Tuesday, February 23, 2010

WSJ.com - No (Tenured) Teacher Left Behind

WSJ.com - Opinion: No (Tenured) Teacher Left Behind


School reformers generally agree that the most important education resource is the teacher. But one of the biggest obstacles to putting a good instructor in every classroom is a tenure system that forces principals to hire and retain teachers based on seniority instead of performance.

California grants tenure to teachers after merely two years in the classroom. New York, like most other states, makes teachers wait a grand total of three years before giving them a job for life. In most cases tenure is granted automatically unless administrators object, which is rare.

This means that large numbers of ineffective teachers wind up with ironclad job protection. When low-performing teachers can't be fired, it's the students who suffer.





Thursday, February 18, 2010

WSJ.com - It's the Spending, America

WSJ.com - Opinion: It's the Spending, America


With voter anger at federal profligacy and states teetering on the verge of financial collapse, the moment is ripe for an historic reordering of American politics.

Finally, after a nonstop, nearly 80-year upward climb, government spending has hit a wall. It didn't seem possible but this is a big wall. It's the American voter.

This has been an unforgettable year in the history of American spending.

All the anxiety coursing through the country now is over the scale, size and scope of government, in Washington or where people live, in the states. The issue that Barack Obama's presidency has put squarely before the American people is how big is too big? How much is too much?




Wednesday, February 17, 2010

WSJ.com - Building Team Spirit

WSJ.com - Building Team Spirit


Nurses hesitate to challenge doctors even when doctors are ordering the wrong drug or operating on the wrong limb.


When it comes to safety, the aviation industry has it down to a science, compelling pilots to go through checklists before takeoff and relying on every crew member, regardless of rank, to work as a team and report dangerous lapses. But in hospitals there is no such fail-safe system, one reason that tens of thousands of American patients annually are harmed or killed by preventable infections, wrong-site surgeries and medication mishaps.

A few years ago, after seeing a toddler die from substandard care, Peter Pronovost, an anesthesiologist and critical-care specialist at Johns Hopkins Hospital in Baltimore, set out to change the way that hospitals function.

Too often, Dr. Pronovost writes, doctors "think they are infallible, communication between nurses and doctors is poor and accountability is virtually non-existent." He notes that doctors aren't trained to listen to nurses, family members or anyone else for that matter. "Medicine operates like a private club of self-styled deities where the entrance requirement is an M.D."

Dr. Pronovost proposes a two-fold strategy for bringing health care closer to the standards of aviation: simple, rigorous checklists designed to deliver proven treatments and procedures; and a cultural makeover aimed at tearing down the traditional hospital hierarchy that makes nurses afraid to challenge doctors even when doctors are ordering the wrong drug or operating on the wrong limb. Hospitals need a collaborative model, Dr. Pronovost says. Members of a medical team need to work like flight crews to redesign flawed systems of care.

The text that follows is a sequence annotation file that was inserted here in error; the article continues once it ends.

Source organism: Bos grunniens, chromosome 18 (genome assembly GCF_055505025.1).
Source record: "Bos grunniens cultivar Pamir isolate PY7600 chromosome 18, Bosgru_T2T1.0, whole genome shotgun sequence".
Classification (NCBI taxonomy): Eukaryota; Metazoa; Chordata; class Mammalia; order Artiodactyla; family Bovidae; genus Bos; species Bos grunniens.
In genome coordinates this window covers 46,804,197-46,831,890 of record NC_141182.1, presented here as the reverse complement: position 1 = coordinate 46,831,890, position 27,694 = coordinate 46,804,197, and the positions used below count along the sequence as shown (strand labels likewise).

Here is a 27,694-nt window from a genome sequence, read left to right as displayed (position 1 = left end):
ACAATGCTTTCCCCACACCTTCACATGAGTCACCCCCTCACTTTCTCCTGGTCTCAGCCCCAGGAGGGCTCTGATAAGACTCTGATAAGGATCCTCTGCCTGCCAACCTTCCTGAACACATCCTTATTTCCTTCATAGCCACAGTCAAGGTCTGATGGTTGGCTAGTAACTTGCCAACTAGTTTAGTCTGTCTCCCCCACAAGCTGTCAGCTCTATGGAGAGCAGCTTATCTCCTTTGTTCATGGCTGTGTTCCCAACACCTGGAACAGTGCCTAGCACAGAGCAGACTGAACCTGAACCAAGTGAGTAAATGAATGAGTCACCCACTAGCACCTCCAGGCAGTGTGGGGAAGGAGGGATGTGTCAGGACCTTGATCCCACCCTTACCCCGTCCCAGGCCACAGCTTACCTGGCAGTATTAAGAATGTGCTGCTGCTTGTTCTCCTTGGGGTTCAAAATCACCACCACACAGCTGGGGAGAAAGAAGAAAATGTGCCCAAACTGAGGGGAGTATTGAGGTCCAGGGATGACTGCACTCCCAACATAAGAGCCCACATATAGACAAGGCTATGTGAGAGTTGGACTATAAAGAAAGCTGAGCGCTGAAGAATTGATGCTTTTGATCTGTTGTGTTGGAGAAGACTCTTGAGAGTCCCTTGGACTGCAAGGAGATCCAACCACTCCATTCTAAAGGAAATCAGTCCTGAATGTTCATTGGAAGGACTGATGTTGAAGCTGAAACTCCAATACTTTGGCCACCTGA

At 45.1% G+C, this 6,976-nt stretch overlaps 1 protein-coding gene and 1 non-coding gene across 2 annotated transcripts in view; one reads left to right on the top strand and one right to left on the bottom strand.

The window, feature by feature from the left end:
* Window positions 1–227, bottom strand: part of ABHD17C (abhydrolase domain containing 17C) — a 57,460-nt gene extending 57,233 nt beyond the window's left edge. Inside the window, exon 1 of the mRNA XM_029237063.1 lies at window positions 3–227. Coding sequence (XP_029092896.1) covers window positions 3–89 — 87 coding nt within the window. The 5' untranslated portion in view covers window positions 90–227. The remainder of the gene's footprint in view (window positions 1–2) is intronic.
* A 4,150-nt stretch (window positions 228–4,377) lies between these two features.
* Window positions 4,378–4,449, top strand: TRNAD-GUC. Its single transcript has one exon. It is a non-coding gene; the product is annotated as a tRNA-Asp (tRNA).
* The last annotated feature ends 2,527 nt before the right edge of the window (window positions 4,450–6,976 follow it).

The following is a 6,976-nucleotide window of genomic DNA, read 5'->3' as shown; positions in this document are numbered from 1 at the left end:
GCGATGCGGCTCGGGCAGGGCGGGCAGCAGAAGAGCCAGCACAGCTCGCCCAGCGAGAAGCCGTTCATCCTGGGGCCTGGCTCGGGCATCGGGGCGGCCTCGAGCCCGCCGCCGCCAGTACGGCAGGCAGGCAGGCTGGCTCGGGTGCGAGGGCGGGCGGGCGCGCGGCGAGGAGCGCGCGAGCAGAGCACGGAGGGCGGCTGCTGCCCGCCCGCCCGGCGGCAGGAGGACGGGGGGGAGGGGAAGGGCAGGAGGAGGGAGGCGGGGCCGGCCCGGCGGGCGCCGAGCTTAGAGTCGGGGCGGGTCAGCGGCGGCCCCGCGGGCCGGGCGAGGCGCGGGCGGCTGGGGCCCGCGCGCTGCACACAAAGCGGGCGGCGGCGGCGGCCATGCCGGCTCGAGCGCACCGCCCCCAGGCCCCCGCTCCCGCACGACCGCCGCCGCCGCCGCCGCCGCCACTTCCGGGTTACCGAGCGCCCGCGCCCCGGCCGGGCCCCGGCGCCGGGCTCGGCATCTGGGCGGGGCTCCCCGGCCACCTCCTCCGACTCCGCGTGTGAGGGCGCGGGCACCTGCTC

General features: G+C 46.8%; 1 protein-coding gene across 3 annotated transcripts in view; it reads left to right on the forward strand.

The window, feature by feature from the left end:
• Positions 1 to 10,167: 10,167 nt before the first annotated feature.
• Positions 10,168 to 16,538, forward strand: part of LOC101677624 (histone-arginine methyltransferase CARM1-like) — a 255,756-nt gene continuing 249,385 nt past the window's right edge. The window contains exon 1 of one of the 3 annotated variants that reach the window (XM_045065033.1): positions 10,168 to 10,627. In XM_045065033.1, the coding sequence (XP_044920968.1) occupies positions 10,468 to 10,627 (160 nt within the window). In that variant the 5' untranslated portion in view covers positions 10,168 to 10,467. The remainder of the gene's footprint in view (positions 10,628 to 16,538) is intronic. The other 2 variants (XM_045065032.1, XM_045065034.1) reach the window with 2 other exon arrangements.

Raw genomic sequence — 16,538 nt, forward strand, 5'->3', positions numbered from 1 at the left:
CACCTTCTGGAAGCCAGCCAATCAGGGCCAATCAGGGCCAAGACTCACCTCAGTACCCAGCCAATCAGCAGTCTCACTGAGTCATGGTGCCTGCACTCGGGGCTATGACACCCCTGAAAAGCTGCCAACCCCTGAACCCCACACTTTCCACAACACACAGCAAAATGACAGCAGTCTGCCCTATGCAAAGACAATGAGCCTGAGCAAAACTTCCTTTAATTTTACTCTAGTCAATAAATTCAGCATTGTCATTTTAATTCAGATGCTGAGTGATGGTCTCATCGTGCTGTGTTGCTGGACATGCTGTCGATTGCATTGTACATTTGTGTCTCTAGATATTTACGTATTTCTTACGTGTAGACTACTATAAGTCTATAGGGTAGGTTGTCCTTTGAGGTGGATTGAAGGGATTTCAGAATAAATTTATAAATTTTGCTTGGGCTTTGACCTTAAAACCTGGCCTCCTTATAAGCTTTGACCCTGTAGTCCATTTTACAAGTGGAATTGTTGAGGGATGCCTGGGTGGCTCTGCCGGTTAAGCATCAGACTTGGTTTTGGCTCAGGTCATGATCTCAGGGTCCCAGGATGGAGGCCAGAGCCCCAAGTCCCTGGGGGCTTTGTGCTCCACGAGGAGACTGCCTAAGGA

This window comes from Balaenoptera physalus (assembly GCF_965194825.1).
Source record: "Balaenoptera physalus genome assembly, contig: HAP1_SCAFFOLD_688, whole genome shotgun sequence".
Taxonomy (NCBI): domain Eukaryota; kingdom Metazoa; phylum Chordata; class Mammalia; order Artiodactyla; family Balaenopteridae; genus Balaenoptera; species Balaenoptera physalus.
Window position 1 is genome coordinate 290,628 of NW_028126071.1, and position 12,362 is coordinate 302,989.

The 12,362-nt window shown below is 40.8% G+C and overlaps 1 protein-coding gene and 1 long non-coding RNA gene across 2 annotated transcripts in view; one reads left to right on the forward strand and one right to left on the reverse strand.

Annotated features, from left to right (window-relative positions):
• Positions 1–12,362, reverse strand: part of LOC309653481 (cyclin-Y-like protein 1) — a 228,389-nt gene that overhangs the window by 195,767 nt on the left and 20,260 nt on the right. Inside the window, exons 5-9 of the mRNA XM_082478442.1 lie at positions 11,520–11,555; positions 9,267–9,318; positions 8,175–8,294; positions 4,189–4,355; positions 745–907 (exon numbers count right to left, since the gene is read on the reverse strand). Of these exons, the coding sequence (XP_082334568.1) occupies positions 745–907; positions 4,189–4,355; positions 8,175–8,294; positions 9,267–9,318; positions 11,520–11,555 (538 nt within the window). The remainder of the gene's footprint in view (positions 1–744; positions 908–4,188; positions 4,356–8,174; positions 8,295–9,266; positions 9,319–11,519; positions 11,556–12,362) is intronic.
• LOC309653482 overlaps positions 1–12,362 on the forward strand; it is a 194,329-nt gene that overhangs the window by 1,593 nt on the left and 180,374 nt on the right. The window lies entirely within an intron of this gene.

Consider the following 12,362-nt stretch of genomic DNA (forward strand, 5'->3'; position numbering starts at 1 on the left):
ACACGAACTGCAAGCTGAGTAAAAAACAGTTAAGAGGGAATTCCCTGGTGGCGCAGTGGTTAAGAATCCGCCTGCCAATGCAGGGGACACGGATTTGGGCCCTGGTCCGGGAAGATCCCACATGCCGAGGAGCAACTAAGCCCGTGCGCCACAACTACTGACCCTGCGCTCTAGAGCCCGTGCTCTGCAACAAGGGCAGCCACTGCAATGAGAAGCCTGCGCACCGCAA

Tuesday, February 16, 2010

WSJ.com - The Continuing Climate Meltdown

WSJ.com - Opinion: The Continuing Climate Meltdown


It has been a bad—make that dreadful—few weeks for what used to be called the "settled science" of global warming, and especially for the U.N. Intergovernmental Panel on Climate Change that is supposed to be its gold standard.

First it turns out that the Himalayan glaciers are not going to melt anytime soon, notwithstanding dire U.N. predictions. Next came news that an IPCC claim that global warming could destroy 40% of the Amazon was based on a report by an environmental pressure group. Other IPCC sources of scholarly note have included a mountaineering magazine and a student paper.

Since the climategate email story broke in November, the standard defense is that while the scandal may have revealed some all-too-human behavior by a handful of leading climatologists, it made no difference to the underlying science. We think the science is still disputable.

All of this matters because the IPCC has been advertised as the last and definitive word on climate science. Its reports are the basis on which Al Gore, President Obama and others have claimed that climate ruin is inevitable unless the world reorganizes its economies with huge new taxes on carbon. Now we are discovering the U.N. reports are sloppy political documents intended to drive the climate lobby's regulatory agenda.

The lesson of climategate and now the IPCC's shoddy sourcing is that the claims of the global warming lobby need far more rigorous scrutiny.




Friday, February 12, 2010

WSJ.com - Trimming the Fat

WSJ.com - Opinion: Trimming the Fat


Rarely is there much good to say about the Obama Administration's health-care agenda, so its childhood anti-obesity campaign is a welcome turn. The American waistline is a genuine public health concern, and the White House's ideas may even do some good.

Nearly one of three children are overweight or obese, which is astonishing enough except that two-thirds of adults are too—and thus at risk for diabetes, heart disease and certain cancers.

Mostly, the White House plan encourages parents to be better role models. Obesity is the result of caloric imbalance, and the only way to prevent it is healthier habits like a better diet and more physical activity.